Worklessness and lack of access to employment is unquestionably a key factor of child poverty.
Where one or more parents are out of work as a result of illness or unemployment, households are considerably more likely to be in poverty.
Ensuring that there are decent, secure jobs for Barnsley residents is vital – as is ensuring that local people have the skills needed to do these jobs. This means the local Barnsley economy must be attractive to businesses and investment.
The town must not just be a good place to live but a good place to do business in too. Businesses must be encouraged to invest in training and apprenticeships. And local people must be trained in the skills that employers need.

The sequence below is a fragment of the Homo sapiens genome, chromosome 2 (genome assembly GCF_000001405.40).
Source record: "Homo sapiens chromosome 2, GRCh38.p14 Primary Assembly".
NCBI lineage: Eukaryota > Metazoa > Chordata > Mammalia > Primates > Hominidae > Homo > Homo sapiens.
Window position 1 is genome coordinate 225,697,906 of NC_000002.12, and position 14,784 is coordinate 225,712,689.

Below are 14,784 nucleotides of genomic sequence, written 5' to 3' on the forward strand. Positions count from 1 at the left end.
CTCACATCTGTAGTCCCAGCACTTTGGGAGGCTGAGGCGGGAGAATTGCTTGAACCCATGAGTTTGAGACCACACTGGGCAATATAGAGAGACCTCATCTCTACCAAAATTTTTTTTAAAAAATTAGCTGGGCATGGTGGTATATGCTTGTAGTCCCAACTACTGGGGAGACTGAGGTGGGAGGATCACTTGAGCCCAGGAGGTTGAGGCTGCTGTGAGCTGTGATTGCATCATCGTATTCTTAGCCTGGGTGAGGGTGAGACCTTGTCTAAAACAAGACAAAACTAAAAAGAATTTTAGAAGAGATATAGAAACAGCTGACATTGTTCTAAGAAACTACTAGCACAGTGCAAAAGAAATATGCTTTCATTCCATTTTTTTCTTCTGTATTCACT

Welfare must work in a way which means it pays to get a job. It should act as a safety net for those in need, but provide incentives for people to get off benefits and into decent jobs.
Jobs: what can be done?
I put forward a Private Members’ Bill to increase the national minimum wage and will continue to support such measures.
I continue to work with the council to market Barnsley as a good place to do business, and am in regular contact with local businesses to find out how they can be supported and what could be improved about the town.
I have also supported Barnsley College in their important work with local employers to establish more apprenticeships.